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Warping Functions Warping Functions

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Submitted by bpittman. on 2005-12-22 16:29.
It would be nice to have a family of simple high-order multi-dimensional warping functions that were easily invertible -- ideally, the family would contain its own inverse functions.

Unfortunately, this goal doesn't appear possible. However, I was thinking about the following mathematical factoid:
  y(x) = x − a⋅sin(x)
has the solution (for |a|<1, which is the well-posed case)
  x(y) = y + ∑n=1 (2/n)⋅Jn(a⋅n)⋅sin(ny)
(This type of series of Bessel functions is known as a Kapteyn series; also see Chapter 17 of GN Watson, A Treatise on the Theory of Bessel Functions, 2nd Edition.) Furthermore, Jn(a⋅n) decreases exponentially fast as n→∞. This means that for warps represented as low-order finite Fourier series, the inverse functions, although requiring an infinite number of terms to be exact, are pretty well represented themselves by low-order finite Fourier series.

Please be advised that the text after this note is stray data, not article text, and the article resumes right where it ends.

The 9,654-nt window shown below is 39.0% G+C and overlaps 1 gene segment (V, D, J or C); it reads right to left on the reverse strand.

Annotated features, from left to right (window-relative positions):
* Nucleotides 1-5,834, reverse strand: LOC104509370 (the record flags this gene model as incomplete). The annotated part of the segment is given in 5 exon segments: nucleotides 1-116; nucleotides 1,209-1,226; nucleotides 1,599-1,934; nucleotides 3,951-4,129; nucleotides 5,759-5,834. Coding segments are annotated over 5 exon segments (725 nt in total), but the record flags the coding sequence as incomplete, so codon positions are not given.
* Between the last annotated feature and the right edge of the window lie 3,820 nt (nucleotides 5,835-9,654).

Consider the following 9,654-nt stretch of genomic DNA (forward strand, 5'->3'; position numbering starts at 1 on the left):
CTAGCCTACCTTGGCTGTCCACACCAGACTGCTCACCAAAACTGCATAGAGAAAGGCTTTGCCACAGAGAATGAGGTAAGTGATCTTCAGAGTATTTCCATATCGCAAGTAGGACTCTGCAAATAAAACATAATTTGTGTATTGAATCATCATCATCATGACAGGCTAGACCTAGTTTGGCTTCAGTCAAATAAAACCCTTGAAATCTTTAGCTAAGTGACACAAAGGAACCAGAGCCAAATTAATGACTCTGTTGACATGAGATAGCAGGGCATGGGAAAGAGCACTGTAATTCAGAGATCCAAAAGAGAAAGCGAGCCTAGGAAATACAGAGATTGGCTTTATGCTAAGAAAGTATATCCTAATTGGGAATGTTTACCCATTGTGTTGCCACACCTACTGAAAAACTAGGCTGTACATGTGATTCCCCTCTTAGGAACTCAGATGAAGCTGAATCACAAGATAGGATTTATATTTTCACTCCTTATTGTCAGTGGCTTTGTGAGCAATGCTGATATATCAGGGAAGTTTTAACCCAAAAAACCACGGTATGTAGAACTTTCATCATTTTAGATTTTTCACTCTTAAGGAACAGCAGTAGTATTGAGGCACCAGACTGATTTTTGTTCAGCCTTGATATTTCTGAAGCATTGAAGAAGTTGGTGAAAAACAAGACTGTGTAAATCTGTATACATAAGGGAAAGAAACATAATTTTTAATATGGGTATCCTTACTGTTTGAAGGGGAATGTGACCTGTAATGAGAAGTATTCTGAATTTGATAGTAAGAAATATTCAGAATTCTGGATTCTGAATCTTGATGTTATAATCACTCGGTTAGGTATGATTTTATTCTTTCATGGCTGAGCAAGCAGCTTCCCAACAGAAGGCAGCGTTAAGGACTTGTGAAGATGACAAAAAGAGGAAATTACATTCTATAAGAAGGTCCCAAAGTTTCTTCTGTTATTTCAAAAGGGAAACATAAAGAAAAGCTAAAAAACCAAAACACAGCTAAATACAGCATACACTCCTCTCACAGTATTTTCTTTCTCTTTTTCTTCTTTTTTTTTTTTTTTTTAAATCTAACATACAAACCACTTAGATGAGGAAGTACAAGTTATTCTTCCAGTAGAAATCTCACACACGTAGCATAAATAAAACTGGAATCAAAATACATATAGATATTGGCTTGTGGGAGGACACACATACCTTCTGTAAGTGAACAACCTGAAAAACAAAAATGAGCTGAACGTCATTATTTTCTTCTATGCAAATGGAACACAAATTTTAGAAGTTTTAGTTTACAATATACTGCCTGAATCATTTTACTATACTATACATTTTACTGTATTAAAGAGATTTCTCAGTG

In higher dimensions, the obvious generalization is a tensor-product Fourier series; this would be reasonable over a rectangular domain. Slightly less obvious, over the interior of a spherical domain, a better thing to do would be spherical harmonic series based on Ynm(θ,φ)jnpr). On the surface, drop the half-order Bessel functions. Must investigate numerics.

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